5 Best Practices When Starting a Remote Patient Monitoring Business
Remote Patient Monitoring (RPM) is a point of opportunity, right?
For patients, this Medicare benefit is an opportunity to collect and regularly monitor their health vitals from the comfort of home.
For medical providers, the program establishes a new stream of revenue, as well as helps improve patient care.
Remote patient monitoring works wonders for patient care.
Others have even found entrepreneurial pursuit in it.
Many have built third-party businesses to capitalize on healthcare organizations that outsource remote monitoring administration.
But, as someone who may have an interest in starting their own RPM consulting business, are you fully aware of the rules and regulations, or the resources required?
Starting such a business may initially appear straightforward.
But the ins and outs of this Medicare benefit, as well as the time intensity of providing it, can catch anyone off guard.
You could walk into a mess without preparation or knowledge.
At ThoroughCare, we’ve worked with more than 550 healthcare organizations nationally
as they’ve established and scaled various Medicare preventive programs.
To be clear: ThoroughCare does not provide consultation to third-party benefit management companies. We are a software company, through and through.
But our experience with patient care programs has drilled a broad array of knowledge and perspective into our collective company head.
In this article, we’d like to share this expertise to help you determine whether starting a RPM consulting and management business is right for you.
We’ll cover the rules and regulations of remote monitoring, as well as best practices when starting an RPM business.
If creating such an enterprise is right for you, you may find use in the product we do offer: our intuitive and efficient care management software.
Rules and Regulations for Remote Patient Monitoring (RPM)
Medicare established Remote Patient Monitoring (RPM) as a general telehealth option for its insured population.
Through various digital devices, doctors and healthcare groups can collect and analyze patient vitals on an ongoing basis, between regular office appointments.
Any patient covered by Medicare Part B can enroll in remote monitoring services.
It pays for 80% of this benefit. Many secondary insurances will make up the difference.
RPM is a monthly billable program. Patients must receive at least 20 minutes of service each month for Medicare to offer reimbursement.
Reimbursement is also offered for setup and training related to RPM devices, as well as daily use by patients. We’ll cover this further below.
As the name suggests, services are delivered through remote interactions.
Patients take devices home with them, and they collect readings daily, which are then digitally transmitted to their provider.
These readings can include:
- Blood pressure
- Blood glucose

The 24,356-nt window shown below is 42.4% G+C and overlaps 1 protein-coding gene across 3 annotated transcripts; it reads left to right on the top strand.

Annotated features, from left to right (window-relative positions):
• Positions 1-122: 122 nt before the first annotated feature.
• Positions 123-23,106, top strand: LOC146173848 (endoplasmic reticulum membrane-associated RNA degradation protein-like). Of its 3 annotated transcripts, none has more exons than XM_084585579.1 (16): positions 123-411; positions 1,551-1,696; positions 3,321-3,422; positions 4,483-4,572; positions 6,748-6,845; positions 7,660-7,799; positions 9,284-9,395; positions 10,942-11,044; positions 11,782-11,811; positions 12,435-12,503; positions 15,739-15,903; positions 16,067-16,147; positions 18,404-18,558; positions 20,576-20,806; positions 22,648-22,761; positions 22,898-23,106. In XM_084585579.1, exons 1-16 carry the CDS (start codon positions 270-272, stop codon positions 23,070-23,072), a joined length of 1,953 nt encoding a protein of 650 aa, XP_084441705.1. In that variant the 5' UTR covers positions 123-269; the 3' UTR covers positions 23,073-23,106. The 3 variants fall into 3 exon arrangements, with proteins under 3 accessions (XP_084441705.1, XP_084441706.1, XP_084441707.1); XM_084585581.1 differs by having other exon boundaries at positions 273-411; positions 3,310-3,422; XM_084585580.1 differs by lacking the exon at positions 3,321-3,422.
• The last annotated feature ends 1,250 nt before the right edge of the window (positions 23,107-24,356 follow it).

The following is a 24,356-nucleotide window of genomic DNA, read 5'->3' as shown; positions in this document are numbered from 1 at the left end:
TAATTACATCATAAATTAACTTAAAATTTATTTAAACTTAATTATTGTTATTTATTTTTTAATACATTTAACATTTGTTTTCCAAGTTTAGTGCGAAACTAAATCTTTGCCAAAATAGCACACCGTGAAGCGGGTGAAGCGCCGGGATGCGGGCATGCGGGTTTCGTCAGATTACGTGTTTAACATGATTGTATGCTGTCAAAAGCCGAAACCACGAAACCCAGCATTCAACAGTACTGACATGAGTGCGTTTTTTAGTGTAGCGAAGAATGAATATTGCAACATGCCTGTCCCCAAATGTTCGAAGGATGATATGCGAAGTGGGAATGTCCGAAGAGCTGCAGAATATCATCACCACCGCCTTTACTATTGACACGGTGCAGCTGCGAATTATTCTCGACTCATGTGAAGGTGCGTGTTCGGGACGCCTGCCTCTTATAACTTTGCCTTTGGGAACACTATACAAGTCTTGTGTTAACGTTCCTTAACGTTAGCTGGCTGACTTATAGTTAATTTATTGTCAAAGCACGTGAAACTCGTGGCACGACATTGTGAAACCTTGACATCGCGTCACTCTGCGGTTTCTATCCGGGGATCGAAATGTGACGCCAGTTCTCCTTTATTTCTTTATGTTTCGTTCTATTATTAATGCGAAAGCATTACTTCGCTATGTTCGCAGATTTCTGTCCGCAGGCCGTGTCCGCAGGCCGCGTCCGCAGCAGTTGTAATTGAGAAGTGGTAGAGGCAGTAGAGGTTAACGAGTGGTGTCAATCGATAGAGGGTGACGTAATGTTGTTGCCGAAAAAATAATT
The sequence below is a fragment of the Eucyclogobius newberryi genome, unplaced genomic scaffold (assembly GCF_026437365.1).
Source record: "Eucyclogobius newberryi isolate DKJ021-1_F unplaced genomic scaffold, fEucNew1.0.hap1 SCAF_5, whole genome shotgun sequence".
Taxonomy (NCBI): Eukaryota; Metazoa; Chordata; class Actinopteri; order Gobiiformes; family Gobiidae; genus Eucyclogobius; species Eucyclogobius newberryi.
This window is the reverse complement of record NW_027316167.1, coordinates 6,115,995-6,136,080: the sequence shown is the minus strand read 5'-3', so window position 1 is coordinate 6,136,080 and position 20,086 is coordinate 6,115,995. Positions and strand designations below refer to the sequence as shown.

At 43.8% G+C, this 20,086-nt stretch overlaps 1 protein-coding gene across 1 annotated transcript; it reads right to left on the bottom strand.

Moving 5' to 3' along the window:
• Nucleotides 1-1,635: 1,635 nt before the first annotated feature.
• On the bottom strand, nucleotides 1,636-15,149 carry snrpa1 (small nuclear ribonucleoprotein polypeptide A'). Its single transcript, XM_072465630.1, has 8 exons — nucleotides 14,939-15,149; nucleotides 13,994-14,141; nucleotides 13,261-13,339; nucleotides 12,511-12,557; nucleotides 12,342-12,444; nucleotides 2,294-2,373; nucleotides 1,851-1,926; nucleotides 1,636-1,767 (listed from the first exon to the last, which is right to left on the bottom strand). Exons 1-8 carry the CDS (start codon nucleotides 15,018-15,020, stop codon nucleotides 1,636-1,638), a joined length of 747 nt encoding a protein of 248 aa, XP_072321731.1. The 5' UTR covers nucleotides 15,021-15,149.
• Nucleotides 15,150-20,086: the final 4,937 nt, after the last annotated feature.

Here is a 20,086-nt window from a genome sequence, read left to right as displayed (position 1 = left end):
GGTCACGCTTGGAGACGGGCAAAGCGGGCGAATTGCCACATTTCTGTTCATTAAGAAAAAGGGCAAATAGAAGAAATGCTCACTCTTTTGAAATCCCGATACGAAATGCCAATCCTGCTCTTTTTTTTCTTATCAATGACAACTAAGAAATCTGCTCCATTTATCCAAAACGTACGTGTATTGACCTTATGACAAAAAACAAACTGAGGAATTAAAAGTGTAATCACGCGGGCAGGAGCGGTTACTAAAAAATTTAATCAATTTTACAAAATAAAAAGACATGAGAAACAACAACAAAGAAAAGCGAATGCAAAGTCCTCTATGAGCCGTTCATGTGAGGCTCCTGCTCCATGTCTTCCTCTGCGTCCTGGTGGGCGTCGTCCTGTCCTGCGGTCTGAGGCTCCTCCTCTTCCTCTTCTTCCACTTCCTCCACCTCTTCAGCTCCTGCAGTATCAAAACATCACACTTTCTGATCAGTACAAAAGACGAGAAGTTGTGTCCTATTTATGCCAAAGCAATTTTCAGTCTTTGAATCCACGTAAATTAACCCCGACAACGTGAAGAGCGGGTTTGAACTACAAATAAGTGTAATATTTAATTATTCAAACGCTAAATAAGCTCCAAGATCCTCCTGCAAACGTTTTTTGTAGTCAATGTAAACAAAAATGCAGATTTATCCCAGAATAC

- Heart rate
Data should be collected through a resource that is compliant with the Health Insurance Portability and Accountability Act (HIPAA), such as care management software.
Providers, on average, receive $54 for 20 minutes of service per month. Additional opportunities to meet higher billing thresholds are available, as we will detail below.
Providers may also receive an additional $65 per month when patients use their RPM devices daily.
5 Best Practices for Starting an RPM Business
As you strategize or conceptualize your RPM business, it’s best to take certain practices into consideration.
1. Know and Understand General Business Requirements
Whether you’re opening a car wash or launching a start-up, general business elements should be top of mind.
This will ensure your venture is logistically squared away.
For instance, have you determined who your potential customer base is? Will you serve a specific region or provide national coverage? What’s your inevitable tax burden?
More importantly, what client leads do you already have?
Asking these questions will help you prepare. They may also help you understand the potential of your business, as well as further influence your vision of it.
Overall, there’s great benefit in taking the time to prepare. A simple Google search will show you what to do before starting a business.
2. Know the Cost of Acquiring RPM Devices
Aside from staffing, marketing, the necessary tools, and paying yourself, what other costs should you consider before you launch your RPM business?
Namely, you should be mindful of the expense related to RPM devices, themselves.
You could spend anywhere from $100 to $200 on particular gadgets. If so, how will you recoup this cost?
Medicare’s monthly $65 reimbursement for daily patient device use will typically pay for the expense within a few months.
Or, will you pass the expense onto your clients?
You’ll want a plan in place and a way to account for this hefty upfront cost. Maybe leasing RPM devices is a better option for you? Leasing is usually a smaller start-up expense.